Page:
gestion is good. Tho undaunted leaders
of tho woman sulfraglsis could do no
better than to advertise thattho Hctchers.
the Tiltons, the Andrews, tho oodhulK
will add to the attractions of (ho May con
VehtJon.' Some timid souls on that side
might object, but the movement would
eet tho approbation of the odvauci
, uard of the euflhigUts all over the coiui
T.auJ would bring together such
in ftlng of tho faithful as has never yet
boon congugatcd,
Mll.asTS?
rato-of elghi acre ?t ?y o .hmli'J'i
f,uuJlJc9.Pf5ooa iWbj&uTm nl"! U
('AIlI.M'IIUItZ AT HOME.
The private life of u celebrated man Is
always a subject of more or less Interest,
to the people. To know the dally sur
roundings of such a one, the estimation
ho Is held In by tho-e who sec nnu Know
htm as he Is, to know whetlicr lie is
nlcntnnt or Ill-tempered, to have a gen
eral Idea of the maimer in which he pases
Ids time when away from the scrutinizing.
censorship of the public eye, this Is to
bring hhn nearer to the heart of human
ity, and often serves to disclose the touch
of nature which makes tliu whole world
kin.
The public career of ox-Senator Carl
Schttrz is tolerably familiar to the readers
of newspapers. His homo life, as de
scribed by a Washington correspondent
oi the New York Hun, shows him In a
light which Increases the admiration felt
for his talent as a statesman, ami anus to
the rcspict which such qualities inspire
something of the warmth of feeling nl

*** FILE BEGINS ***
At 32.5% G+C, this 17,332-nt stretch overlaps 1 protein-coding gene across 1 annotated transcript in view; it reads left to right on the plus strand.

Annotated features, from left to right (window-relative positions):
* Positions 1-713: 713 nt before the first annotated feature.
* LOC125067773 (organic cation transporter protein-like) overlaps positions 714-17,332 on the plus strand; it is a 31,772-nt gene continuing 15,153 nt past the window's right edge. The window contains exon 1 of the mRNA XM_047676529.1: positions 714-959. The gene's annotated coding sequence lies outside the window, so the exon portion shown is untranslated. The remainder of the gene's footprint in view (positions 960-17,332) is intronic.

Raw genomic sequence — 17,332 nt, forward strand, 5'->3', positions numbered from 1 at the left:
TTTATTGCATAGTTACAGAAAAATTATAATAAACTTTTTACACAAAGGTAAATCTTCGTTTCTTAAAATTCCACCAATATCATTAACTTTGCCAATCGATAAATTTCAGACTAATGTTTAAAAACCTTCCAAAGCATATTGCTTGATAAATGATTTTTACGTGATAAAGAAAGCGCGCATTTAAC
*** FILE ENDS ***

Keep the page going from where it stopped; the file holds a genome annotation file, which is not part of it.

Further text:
wnv. excited by the knowledge tint i
cent It, kludlv and tender nature is united
in the suae person to great powers of
mind. '
Ex-Senator Schur. Is forty-live years
ofage, but looks younger. He has been
marred nearly twenty-live years, in
his vouth lie was a student of the Univer
sity of Noun, where hn acquired
thorough education. Ho I master
of
three languages, bis native Corman, and of
Trench and Kmrllsh. Is an excellent inn
siclau, n lover ol books and u eIoc stu
dent. Ills distinguishing batlgcsal home
area pair of spectacles on his ime ami
embroidered wool -Upper on his leet.
His homo Is modest, with more of the
luxury ol comfort than display about it,
anil In it he is the centre of an admiring
home circle to whom he is invariably
good tempered, gentle and aflectlonate.
His family tonlt. ol a wife, two daughter.-
and a son. The son is young Carl,
and the daughters nre named rcapcctivly
Caroline and Agatha, llotli are nick
named by their father the elder Is called
Handy and tho younger l'uy. "Handy"
Isn brunette, handonieand accomplished,
and her presence adds to the charms of